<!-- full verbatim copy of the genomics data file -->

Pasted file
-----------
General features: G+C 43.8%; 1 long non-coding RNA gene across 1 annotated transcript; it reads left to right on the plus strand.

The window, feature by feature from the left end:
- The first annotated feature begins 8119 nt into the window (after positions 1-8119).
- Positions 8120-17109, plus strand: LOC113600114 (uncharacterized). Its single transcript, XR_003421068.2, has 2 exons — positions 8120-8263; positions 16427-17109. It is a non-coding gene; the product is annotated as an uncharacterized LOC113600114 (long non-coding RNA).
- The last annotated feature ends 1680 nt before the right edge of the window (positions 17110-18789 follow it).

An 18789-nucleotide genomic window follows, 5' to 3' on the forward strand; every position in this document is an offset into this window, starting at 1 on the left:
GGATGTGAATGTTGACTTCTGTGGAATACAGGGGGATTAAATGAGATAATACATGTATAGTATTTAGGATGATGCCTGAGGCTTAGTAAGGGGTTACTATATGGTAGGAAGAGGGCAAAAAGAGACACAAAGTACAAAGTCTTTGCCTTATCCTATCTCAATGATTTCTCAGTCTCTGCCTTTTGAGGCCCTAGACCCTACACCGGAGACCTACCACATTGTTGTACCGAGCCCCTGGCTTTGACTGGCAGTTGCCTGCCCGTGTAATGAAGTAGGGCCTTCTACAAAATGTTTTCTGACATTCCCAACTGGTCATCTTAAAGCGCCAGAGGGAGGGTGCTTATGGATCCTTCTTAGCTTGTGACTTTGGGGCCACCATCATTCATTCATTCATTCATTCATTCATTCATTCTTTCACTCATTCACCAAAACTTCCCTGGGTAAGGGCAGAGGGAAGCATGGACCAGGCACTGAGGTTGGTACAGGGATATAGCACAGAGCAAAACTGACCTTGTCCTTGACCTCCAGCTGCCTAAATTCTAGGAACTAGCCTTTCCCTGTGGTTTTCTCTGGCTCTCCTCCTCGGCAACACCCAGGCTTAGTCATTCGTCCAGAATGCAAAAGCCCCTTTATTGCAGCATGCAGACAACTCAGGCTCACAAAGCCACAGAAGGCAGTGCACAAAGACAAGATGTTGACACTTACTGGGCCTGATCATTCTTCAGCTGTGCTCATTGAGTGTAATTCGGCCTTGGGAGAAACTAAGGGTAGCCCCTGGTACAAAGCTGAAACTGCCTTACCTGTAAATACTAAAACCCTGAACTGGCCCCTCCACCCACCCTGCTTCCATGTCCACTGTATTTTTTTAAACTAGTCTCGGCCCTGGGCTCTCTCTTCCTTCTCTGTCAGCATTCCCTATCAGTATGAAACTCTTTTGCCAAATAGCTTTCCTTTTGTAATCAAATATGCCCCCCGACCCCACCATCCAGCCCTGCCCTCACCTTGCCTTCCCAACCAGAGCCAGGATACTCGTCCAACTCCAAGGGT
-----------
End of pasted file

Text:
General features: G+C 43.8%; 1 long non-coding RNA gene across 1 annotated transcript; it reads left to right on the plus strand.

The window, feature by feature from the left end:
- The first annotated feature begins 8119 nt into the window (after positions 1-8119).
- Positions 8120-17109, plus strand: LOC113600114 (uncharacterized). Its single transcript, XR_003421068.2, has 2 exons — positions 8120-8263; positions 16427-17109. It is a non-coding gene; the product is annotated as an uncharacterized LOC113600114 (long non-coding RNA).
- The last annotated feature ends 1680 nt before the right edge of the window (positions 17110-18789 follow it).

An 18789-nucleotide genomic window follows, 5' to 3' on the forward strand; every position in this document is an offset into this window, starting at 1 on the left:
GGATGTGAATGTTGACTTCTGTGGAATACAGGGGGATTAAATGAGATAATACATGTATAGTATTTAGGATGATGCCTGAGGCTTAGTAAGGGGTTACTATATGGTAGGAAGAGGGCAAAAAGAGACACAAAGTACAAAGTCTTTGCCTTATCCTATCTCAATGATTTCTCAGTCTCTGCCTTTTGAGGCCCTAGACCCTACACCGGAGACCTACCACATTGTTGTACCGAGCCCCTGGCTTTGACTGGCAGTTGCCTGCCCGTGTAATGAAGTAGGGCCTTCTACAAAATGTTTTCTGACATTCCCAACTGGTCATCTTAAAGCGCCAGAGGGAGGGTGCTTATGGATCCTTCTTAGCTTGTGACTTTGGGGCCACCATCATTCATTCATTCATTCATTCATTCATTCATTCTTTCACTCATTCACCAAAACTTCCCTGGGTAAGGGCAGAGGGAAGCATGGACCAGGCACTGAGGTTGGTACAGGGATATAGCACAGAGCAAAACTGACCTTGTCCTTGACCTCCAGCTGCCTAAATTCTAGGAACTAGCCTTTCCCTGTGGTTTTCTCTGGCTCTCCTCCTCGGCAACACCCAGGCTTAGTCATTCGTCCAGAATGCAAAAGCCCCTTTATTGCAGCATGCAGACAACTCAGGCTCACAAAGCCACAGAAGGCAGTGCACAAAGACAAGATGTTGACACTTACTGGGCCTGATCATTCTTCAGCTGTGCTCATTGAGTGTAATTCGGCCTTGGGAGAAACTAAGGGTAGCCCCTGGTACAAAGCTGAAACTGCCTTACCTGTAAATACTAAAACCCTGAACTGGCCCCTCCACCCACCCTGCTTCCATGTCCACTGTATTTTTTTAAACTAGTCTCGGCCCTGGGCTCTCTCTTCCTTCTCTGTCAGCATTCCCTATCAGTATGAAACTCTTTTGCCAAATAGCTTTCCTTTTGTAATCAAATATGCCCCCCGACCCCACCATCCAGCCCTGCCCTCACCTTGCCTTCCCAACCAGAGCCAGGATACTCGTCCAACTCCAAGGGT